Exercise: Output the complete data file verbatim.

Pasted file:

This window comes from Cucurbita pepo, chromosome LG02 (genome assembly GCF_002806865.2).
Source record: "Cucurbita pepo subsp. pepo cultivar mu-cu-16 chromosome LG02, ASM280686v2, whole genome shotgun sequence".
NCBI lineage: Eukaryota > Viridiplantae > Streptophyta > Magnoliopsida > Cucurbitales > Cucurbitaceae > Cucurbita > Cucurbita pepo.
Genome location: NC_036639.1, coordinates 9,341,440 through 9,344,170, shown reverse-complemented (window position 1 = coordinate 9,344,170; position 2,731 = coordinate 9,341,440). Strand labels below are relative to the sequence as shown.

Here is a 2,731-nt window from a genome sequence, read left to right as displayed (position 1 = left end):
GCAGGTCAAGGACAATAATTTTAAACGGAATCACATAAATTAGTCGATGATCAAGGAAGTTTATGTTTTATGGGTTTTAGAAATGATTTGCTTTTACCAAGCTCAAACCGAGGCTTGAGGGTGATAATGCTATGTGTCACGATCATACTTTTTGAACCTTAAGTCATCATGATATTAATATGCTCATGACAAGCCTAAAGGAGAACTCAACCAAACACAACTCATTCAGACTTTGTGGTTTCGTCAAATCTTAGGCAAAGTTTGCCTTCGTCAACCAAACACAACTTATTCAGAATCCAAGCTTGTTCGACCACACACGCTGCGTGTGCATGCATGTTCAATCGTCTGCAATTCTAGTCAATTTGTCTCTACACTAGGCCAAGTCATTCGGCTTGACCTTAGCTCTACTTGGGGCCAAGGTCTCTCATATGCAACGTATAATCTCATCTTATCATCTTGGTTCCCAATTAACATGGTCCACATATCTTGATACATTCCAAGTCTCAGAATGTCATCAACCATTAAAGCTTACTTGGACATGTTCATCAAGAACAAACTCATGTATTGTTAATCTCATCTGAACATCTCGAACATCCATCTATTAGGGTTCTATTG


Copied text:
This window comes from Cucurbita pepo, chromosome LG02 (genome assembly GCF_002806865.2).
Source record: "Cucurbita pepo subsp. pepo cultivar mu-cu-16 chromosome LG02, ASM280686v2, whole genome shotgun sequence".
NCBI lineage: Eukaryota > Viridiplantae > Streptophyta > Magnoliopsida > Cucurbitales > Cucurbitaceae > Cucurbita > Cucurbita pepo.
Genome location: NC_036639.1, coordinates 9,341,440 through 9,344,170, shown reverse-complemented (window position 1 = coordinate 9,344,170; position 2,731 = coordinate 9,341,440). Strand labels below are relative to the sequence as shown.

Here is a 2,731-nt window from a genome sequence, read left to right as displayed (position 1 = left end):
GCAGGTCAAGGACAATAATTTTAAACGGAATCACATAAATTAGTCGATGATCAAGGAAGTTTATGTTTTATGGGTTTTAGAAATGATTTGCTTTTACCAAGCTCAAACCGAGGCTTGAGGGTGATAATGCTATGTGTCACGATCATACTTTTTGAACCTTAAGTCATCATGATATTAATATGCTCATGACAAGCCTAAAGGAGAACTCAACCAAACACAACTCATTCAGACTTTGTGGTTTCGTCAAATCTTAGGCAAAGTTTGCCTTCGTCAACCAAACACAACTTATTCAGAATCCAAGCTTGTTCGACCACACACGCTGCGTGTGCATGCATGTTCAATCGTCTGCAATTCTAGTCAATTTGTCTCTACACTAGGCCAAGTCATTCGGCTTGACCTTAGCTCTACTTGGGGCCAAGGTCTCTCATATGCAACGTATAATCTCATCTTATCATCTTGGTTCCCAATTAACATGGTCCACATATCTTGATACATTCCAAGTCTCAGAATGTCATCAACCATTAAAGCTTACTTGGACATGTTCATCAAGAACAAACTCATGTATTGTTAATCTCATCTGAACATCTCGAACATCCATCTATTAGGGTTCTATTG